Duke of Chandos
Baron Chandos is a title that has been created twice in the Peerage of England.
The first creation was in 1337 when Roger de Chandos was summoned to parliament. Most sources read that the title became extinct on his death, although others include a 2nd and 3rd Lord (his son and grandson) before the title went extinct.
The three succeeding barons were all Members of Parliament and persons of some importance — see particularly Grey, 5th Baron, and his elder son George, 6th Baron. George had six daughters but no sons, and after the death of his brother William in 1676 the barony came to a kinsman, Sir James Brydges, Bart., who was English ambassador to Istanbul from 1680 to 1685.
The eighth baron's eldest son, James Brydges (1674–1744), succeeded his father as ninth Baron Chandos in 1714. In the same year, he was created Earl of Carnarvon (second creation) and Duke of Chandos in 1719. Subsidiary titles included Marquess of Carnarvon (1719) and Viscount Wilton (1714). All of these titles were in the Peerage of Great Britain.
The 1st Duke built an exceptionally grand country house called Cannons that, though it was parodied in his lifetime, was a seat of great learning and culture: Handel was the resident composer from 1717 until 1719. Brydges' Cannons was demolished after his death, to pay the debts he incurred in the South Sea Bubble disaster, and by his son. It was replaced by a modest villa built by William Hallett, and Canons is now occupied by North London Collegiate School whose Archives contain some information on the Duke, his second wife Cassandra Willoughby, and subsequent owners of Canons.
With the death of the third duke in 1789, the titles became extinct, and the barony became dormant. An attempt was made by Samuel Egerton Brydges to claim the barony, initially on behalf of his older brother Edward Tymewell Brydges and then on his own behalf. Litigation lasted from 1790 to 1803 before the claims were rejected, but Egerton Brydges continued to style himself per legem terrae Baron Chandos of Sudeley. It seems likely that not only was the claim groundless but that the evidence was forged.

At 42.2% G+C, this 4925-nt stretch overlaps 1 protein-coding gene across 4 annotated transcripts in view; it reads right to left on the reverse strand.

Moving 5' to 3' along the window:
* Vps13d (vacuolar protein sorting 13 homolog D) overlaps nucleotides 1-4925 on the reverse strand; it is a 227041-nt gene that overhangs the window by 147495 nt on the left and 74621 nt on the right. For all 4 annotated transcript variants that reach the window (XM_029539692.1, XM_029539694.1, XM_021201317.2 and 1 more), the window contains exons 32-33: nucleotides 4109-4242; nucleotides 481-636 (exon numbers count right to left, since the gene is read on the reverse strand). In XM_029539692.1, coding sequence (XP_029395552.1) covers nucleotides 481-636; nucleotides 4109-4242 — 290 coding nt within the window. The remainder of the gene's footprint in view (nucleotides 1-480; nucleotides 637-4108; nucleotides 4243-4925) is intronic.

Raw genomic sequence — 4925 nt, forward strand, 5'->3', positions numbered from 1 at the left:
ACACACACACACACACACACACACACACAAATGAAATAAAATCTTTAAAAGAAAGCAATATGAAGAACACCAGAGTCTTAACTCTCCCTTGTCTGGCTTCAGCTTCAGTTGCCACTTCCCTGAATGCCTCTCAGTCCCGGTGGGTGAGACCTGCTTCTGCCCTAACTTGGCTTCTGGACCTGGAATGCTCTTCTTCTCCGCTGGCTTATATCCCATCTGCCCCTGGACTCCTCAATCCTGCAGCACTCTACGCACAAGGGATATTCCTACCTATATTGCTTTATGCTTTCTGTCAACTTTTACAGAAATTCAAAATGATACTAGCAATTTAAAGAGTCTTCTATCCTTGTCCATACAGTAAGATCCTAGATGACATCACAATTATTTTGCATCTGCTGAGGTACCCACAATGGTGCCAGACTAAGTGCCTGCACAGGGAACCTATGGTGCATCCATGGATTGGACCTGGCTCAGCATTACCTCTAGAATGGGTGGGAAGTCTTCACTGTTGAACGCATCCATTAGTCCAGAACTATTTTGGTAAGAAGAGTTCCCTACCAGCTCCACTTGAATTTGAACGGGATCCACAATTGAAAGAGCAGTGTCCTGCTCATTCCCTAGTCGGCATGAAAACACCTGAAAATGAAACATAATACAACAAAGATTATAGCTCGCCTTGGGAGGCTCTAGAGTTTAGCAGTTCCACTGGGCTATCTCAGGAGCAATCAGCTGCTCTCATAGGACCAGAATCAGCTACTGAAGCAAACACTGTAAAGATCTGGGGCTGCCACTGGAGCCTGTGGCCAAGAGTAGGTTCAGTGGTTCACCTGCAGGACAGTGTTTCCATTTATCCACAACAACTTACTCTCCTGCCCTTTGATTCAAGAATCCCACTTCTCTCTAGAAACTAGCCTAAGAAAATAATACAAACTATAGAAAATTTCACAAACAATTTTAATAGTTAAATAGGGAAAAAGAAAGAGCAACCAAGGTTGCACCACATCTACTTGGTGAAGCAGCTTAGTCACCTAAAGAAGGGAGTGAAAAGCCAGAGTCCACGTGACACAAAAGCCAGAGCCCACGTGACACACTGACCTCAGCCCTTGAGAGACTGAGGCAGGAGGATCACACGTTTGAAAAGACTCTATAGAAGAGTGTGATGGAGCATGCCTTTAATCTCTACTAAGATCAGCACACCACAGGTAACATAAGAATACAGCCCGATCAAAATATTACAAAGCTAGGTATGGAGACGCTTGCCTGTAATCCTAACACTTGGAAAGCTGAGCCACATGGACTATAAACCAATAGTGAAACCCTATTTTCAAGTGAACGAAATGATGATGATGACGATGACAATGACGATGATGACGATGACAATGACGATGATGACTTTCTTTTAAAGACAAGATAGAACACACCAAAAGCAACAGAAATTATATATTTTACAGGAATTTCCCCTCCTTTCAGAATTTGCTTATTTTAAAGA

List of title holders
Barons Chandos, first creation (1337)
- Roger de Chandos, 1st Baron Chandos (d. 1353) was probably 1st Lord Chandos.
- Thomas Chandos, 2nd Baron Chandos (claimant)
- John Chandos, 3rd Baron Chandos (claimant)
- Giles Brugge, 4th Baron Chandos
- Thomas Brugge, 5th Baron Chandos de jure (1427 – 30 January 1493)
- Giles Brugge, 6th Baron Chandos (c. 1462 – 1 December 1511)
Most sources read that the title went extinct upon the death of the 1st Lord, although others include a 2nd and 3rd Lord (his son and grandson) before the title went extinct. The presumed 2nd Lord Chandos was High Sheriff of Herefordshire for 1359, 1370 and 1372 and the presumed 3rd Lord Chandos served the same office for 1382.
Barons Chandos, second creation (1554)
- John Brydges, 1st Baron Chandos (1492–1557) is sometimes listed as de jure 7th Lord Chandos of the 1337 creation
- Edmund Brydges, 2nd Baron Chandos (bef. 1522–1573) eldest son of the 1st Baron
- Giles Brydges, 3rd Baron Chandos (1548–1594), elder son of the 2nd Baron, died without male issue
- William Brydges, 4th Baron Chandos (c. 1552–1602), younger son of the 2nd Baron
- Grey Brydges, 5th Baron Chandos (c. 1581–1621), only son of the 4th Baron
- George Brydges, 6th Baron Chandos (1620–1655), elder son of the 5th Baron, died without male issue
- William Brydges, 7th Baron Chandos (d. 1676), younger son of the 5th Baron, died without male issue
- James Brydges, 8th Baron Chandos (1642–1714), great-great-grandson of the 1st Baron
- James Brydges, 9th Baron Chandos (1674–1744; created Earl of Carnarvon in 1714 and Duke of Chandos in 1719)
Dukes of Chandos (1719)
- James Brydges, 1st Duke of Chandos (1674–1744), eldest son of the 8th Baron
- John Brydges, Marquess of Carnarvon (1703–1727), elder son of the 1st Duke, died without male issue
- Henry Brydges, 2nd Duke of Chandos (1708–1771), younger son of the 1st Duke
- James Brydges, 3rd Duke of Chandos (1731–1789), only son of the 2nd Duke, died without male issue. The barony went either abeyant, dormant or extinct and the other titles extinct.
- The 3rd Duke's son-in-law, the 2nd Marquess of Buckingham, was created Duke of Buckingham and Chandos in 1822.
- Chisholm, Hugh, ed. (1911). "Chandos, Barons and Dukes of". Encyclopædia Britannica. 5 (11th ed.). Cambridge University Press. pp. 838–839.<templatestyles src="Module:Citation/CS1/styles.css"></templatestyles>
- The Gentleman's Magazine 162 (1837) pp. 534–535.